interview and photography by OLIVIER ZAHM
portrait by MARLENE MARINO
photography by ANDREA ROSSETTI
One of the most unpredictable, enigmatic, and intellectually rigorous artists on the scene today, Frenchman Philippe Parreno first gained recognition for his collaborations with artists of his generation, including Douglas Gordon, Liam Gillick, and Dominique Gonzalez-Foerster. Early on, he based his aesthetic stance on the exhibition as art form, and he has stuck to it without compromise.
By transcending any single category and including many, from performance to multimedia installations to cinema, Parreno has since won considerable international recogntion with groundbreaking exhibitions at the Palais de Tokyo (2013-14), the Park Avenue Armory (2015), and Pirelli HangarBicocca in Milan (2015-16). With each, he revealed the amplitude and force of his unique interpretation of dystopian reality through sensory perception. His next exhibition opens in the Turbine Hall at the Tate Modern in October 2016.
OLIVIER ZAHM — I wanted to start by taking a moment to remember the artist Jean-Luc Vilmouth, who was a close friend to us in the early days at Purple. He left us in December 2015, in a hotel in Taipei. Jean-Luc Vilmouth, to whom you also owe quite a bit, would ask a question that concerns you as well: “How to inhabit the world?”
PHILIPPE PARRENO — His death came as a surprise to us. A heart attack in his sleep. In any case, I have very fond memories of Jean-Luc. He would ponder the question of the world in a very naive and beautiful way. I’m trying to see how I understood it then and how I would understand it now.
OLIVIER ZAHM — Is it a question that’s on your mind as you plan out the nocturnal, enigmatic worlds of your exhibitions? When we started out together, in the 1990s, we were curious about the world. We had a thirst to go abroad that was tied to a desire to follow the world in the flux of its modernity or progress. Today, the world is adrift and torn by regression, violence, and fear.
PHILIPPE PARRENO — One of the first things I did was a demonstration in a school courtyard with children crying, “No more reality!”
OLIVIER ZAHM — It was an emblematic work.
PHILIPPE PARRENO — Yes, and I come back to it all the time. Reality, as we all know, does not exist. There are multiple realities and universes. So, maybe that is the purpose of art: to populate the world with multiple realities through new forms or other kinds of exhibitions. Jean-Luc Vilmouth had a very romantic way of looking at the world, and the animal world. It was a very 19th-century way of looking at things. Today, we’re watching the nonhuman world develop before us. The world isn’t necessarily human anymore. We’re living in a time when we’re starting to take an interest in what is not on the order of the human.
OLIVIER ZAHM — Are you nostalgic at all?
PHILIPPE PARRENO — Not at all. Nor am I very optimistic. That’s why I’m still attached to the “no future” ideology of the punk movement, while remaining certain that the future will be interesting.
OLIVIER ZAHM — Is the future something you think about?
PHILIPPE PARRENO — Yes. The future is very problematic — just as much as the present, in fact. When we met, in the early 1990s, we were hyper-conscious of the present, compared with the generation before us, which still had a Modernist view of art. We took as great an interest in an i-D article as in a Witold Gombrowicz theory. We were concerned with the present in all its forms. Me, I was just as interested in art history as I was in what was happening in literature or cinema. That’s what set us apart. For us, it was like a very open field. The matter of the specialized language of art was something to be swept away. We were interested in all forms of language, as well. Cinema interested me, of course, but I was also fascinated with, say, magic — in other words, with other ways of understanding the world, and thus necessarily other ways of inhabiting it, regardless of the usual rules and their tendency to unify everything. That’s what art represents for me: it’s what prevents unification, what prevents understanding of the universe. It’s friction and resistance.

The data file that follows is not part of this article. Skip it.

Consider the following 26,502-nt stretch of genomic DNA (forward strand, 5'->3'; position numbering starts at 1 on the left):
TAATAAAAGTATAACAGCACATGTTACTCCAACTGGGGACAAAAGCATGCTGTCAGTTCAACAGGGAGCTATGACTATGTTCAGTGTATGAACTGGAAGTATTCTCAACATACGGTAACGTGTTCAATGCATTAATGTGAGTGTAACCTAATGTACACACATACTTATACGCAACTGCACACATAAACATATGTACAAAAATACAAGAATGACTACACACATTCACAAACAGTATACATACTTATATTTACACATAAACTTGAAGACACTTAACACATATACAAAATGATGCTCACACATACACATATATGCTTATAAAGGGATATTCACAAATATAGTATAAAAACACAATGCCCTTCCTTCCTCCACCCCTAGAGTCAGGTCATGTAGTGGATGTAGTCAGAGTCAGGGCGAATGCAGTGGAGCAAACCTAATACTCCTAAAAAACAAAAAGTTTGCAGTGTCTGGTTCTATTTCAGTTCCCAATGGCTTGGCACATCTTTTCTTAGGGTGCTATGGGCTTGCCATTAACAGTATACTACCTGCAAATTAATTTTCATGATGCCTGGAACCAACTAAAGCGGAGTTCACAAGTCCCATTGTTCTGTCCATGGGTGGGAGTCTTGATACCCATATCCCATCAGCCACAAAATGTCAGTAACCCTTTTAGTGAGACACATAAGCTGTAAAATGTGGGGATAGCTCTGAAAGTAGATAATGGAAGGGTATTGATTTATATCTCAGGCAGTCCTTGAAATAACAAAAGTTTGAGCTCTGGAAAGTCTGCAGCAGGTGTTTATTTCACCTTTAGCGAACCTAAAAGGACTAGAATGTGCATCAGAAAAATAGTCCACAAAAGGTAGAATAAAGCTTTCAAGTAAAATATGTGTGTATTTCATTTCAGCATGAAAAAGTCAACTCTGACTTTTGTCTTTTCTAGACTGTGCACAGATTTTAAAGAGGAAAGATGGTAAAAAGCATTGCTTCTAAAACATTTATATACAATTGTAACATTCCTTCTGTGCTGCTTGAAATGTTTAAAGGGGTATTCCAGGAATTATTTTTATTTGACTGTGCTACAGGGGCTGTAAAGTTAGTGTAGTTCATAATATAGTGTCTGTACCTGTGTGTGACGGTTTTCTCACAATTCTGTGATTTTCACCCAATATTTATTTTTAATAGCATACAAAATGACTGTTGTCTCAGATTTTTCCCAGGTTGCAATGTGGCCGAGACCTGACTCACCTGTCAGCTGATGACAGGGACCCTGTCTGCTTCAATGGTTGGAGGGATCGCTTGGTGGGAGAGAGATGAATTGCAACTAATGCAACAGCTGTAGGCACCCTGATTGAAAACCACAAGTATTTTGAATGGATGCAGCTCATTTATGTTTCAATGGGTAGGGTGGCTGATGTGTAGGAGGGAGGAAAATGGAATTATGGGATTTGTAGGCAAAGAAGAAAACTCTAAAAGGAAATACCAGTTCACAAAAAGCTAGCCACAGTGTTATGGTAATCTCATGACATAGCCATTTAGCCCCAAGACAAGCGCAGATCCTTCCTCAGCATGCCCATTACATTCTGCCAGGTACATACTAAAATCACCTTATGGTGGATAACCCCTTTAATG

OLIVIER ZAHM — It’s the idea that art, as a form of friction, puts up resistance.
PHILIPPE PARRENO — Exactly. Resistance in a constant flow, an infinite flow. The Internet is the same sort of thing. The spaces of creation are encrypted spaces. At some point, the flow must stop so that a form can emerge from the traffic. There must be an interruption. Then the endless flow starts up again, and then it’s stopped once more. More and more, I see the world as an interruption: rhythm and arrhythmia. Things stop and start, stop and start. It’s a kind of rhythm whose pulsations draw your attention at a given moment and then free you from that attention.
OLIVIER ZAHM — These interruptions are moments of friction: nonviolent friction, let us specify, like the flipside of terrorism. They’re pauses and also enigmas. They interrupt the flow of information, which we’ve known, since [Gilles] Deleuze, consists of orders, of instructions from power.
PHILIPPE PARRENO — It reminds me of the complex concept of “holophrase,” to which a psychoanalyst introduced me when we were together at the Villa Arson in the mid-1990s. It appears in Book VII of [Jacques] Lacan’s seminars. It’s the moment when there is no more friction; it’s a kind of perfect exchange. The difference between the signified and the signifier vanishes. You say, “I am ill,” and the very moment you say it, you are ill. And Lacan used to speak of the “frozen image.” For there to be form, there must be halts. It was, perhaps, a way to convey that. It’s a rhythm and also a reprise.
OLIVIER ZAHM — Your exhibition was nothing but that. Brutal musical interruptions, electrical blackouts, images and films that would stop and start, and then crackling. And then the lights would come back on, and then everything would start up again in the dark.
PHILIPPE PARRENO — Light is a form of electrical resistance, as well. You have a flow, and you have a resistance. The resistance leads to a light. It’s a metaphor that we’ve been manipulating since the 19th century and that still works.
OLIVIER ZAHM — It’s the same with sound in Jean-Luc Godard’s films, which you very much admire. He sculpted the interruptions and noises that cover up the story and the dialogue, like the sound of an airplane passing overhead.